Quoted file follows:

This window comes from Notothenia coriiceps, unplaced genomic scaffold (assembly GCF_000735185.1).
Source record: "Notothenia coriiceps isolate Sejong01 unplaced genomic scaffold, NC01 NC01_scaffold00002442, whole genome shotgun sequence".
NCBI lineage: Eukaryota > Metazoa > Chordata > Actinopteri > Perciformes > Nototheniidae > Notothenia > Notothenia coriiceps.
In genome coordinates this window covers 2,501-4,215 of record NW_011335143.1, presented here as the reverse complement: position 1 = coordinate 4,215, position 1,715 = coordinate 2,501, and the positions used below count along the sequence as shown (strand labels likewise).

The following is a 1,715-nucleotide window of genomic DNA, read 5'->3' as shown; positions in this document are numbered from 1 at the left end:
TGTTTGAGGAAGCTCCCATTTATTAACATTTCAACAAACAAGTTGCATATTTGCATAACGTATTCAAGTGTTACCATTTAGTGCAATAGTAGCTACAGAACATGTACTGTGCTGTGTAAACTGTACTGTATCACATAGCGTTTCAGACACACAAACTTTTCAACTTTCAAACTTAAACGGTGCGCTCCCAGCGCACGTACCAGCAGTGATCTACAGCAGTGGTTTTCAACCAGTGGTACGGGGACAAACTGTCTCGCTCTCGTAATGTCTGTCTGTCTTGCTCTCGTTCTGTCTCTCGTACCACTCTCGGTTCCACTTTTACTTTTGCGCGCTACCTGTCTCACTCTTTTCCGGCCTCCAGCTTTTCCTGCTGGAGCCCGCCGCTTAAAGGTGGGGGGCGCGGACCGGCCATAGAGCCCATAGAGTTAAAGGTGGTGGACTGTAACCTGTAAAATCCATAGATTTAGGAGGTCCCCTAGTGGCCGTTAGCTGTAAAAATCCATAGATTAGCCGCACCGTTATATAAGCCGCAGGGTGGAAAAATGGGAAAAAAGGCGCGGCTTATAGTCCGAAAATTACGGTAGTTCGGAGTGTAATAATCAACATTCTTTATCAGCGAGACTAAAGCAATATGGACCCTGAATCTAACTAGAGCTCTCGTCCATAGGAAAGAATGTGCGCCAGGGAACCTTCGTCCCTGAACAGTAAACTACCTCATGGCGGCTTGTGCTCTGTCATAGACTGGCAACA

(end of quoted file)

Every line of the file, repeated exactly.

This window comes from Notothenia coriiceps, unplaced genomic scaffold (assembly GCF_000735185.1).
Source record: "Notothenia coriiceps isolate Sejong01 unplaced genomic scaffold, NC01 NC01_scaffold00002442, whole genome shotgun sequence".
NCBI lineage: Eukaryota > Metazoa > Chordata > Actinopteri > Perciformes > Nototheniidae > Notothenia > Notothenia coriiceps.
In genome coordinates this window covers 2,501-4,215 of record NW_011335143.1, presented here as the reverse complement: position 1 = coordinate 4,215, position 1,715 = coordinate 2,501, and the positions used below count along the sequence as shown (strand labels likewise).

The following is a 1,715-nucleotide window of genomic DNA, read 5'->3' as shown; positions in this document are numbered from 1 at the left end:
TGTTTGAGGAAGCTCCCATTTATTAACATTTCAACAAACAAGTTGCATATTTGCATAACGTATTCAAGTGTTACCATTTAGTGCAATAGTAGCTACAGAACATGTACTGTGCTGTGTAAACTGTACTGTATCACATAGCGTTTCAGACACACAAACTTTTCAACTTTCAAACTTAAACGGTGCGCTCCCAGCGCACGTACCAGCAGTGATCTACAGCAGTGGTTTTCAACCAGTGGTACGGGGACAAACTGTCTCGCTCTCGTAATGTCTGTCTGTCTTGCTCTCGTTCTGTCTCTCGTACCACTCTCGGTTCCACTTTTACTTTTGCGCGCTACCTGTCTCACTCTTTTCCGGCCTCCAGCTTTTCCTGCTGGAGCCCGCCGCTTAAAGGTGGGGGGCGCGGACCGGCCATAGAGCCCATAGAGTTAAAGGTGGTGGACTGTAACCTGTAAAATCCATAGATTTAGGAGGTCCCCTAGTGGCCGTTAGCTGTAAAAATCCATAGATTAGCCGCACCGTTATATAAGCCGCAGGGTGGAAAAATGGGAAAAAAGGCGCGGCTTATAGTCCGAAAATTACGGTAGTTCGGAGTGTAATAATCAACATTCTTTATCAGCGAGACTAAAGCAATATGGACCCTGAATCTAACTAGAGCTCTCGTCCATAGGAAAGAATGTGCGCCAGGGAACCTTCGTCCCTGAACAGTAAACTACCTCATGGCGGCTTGTGCTCTGTCATAGACTGGCAACA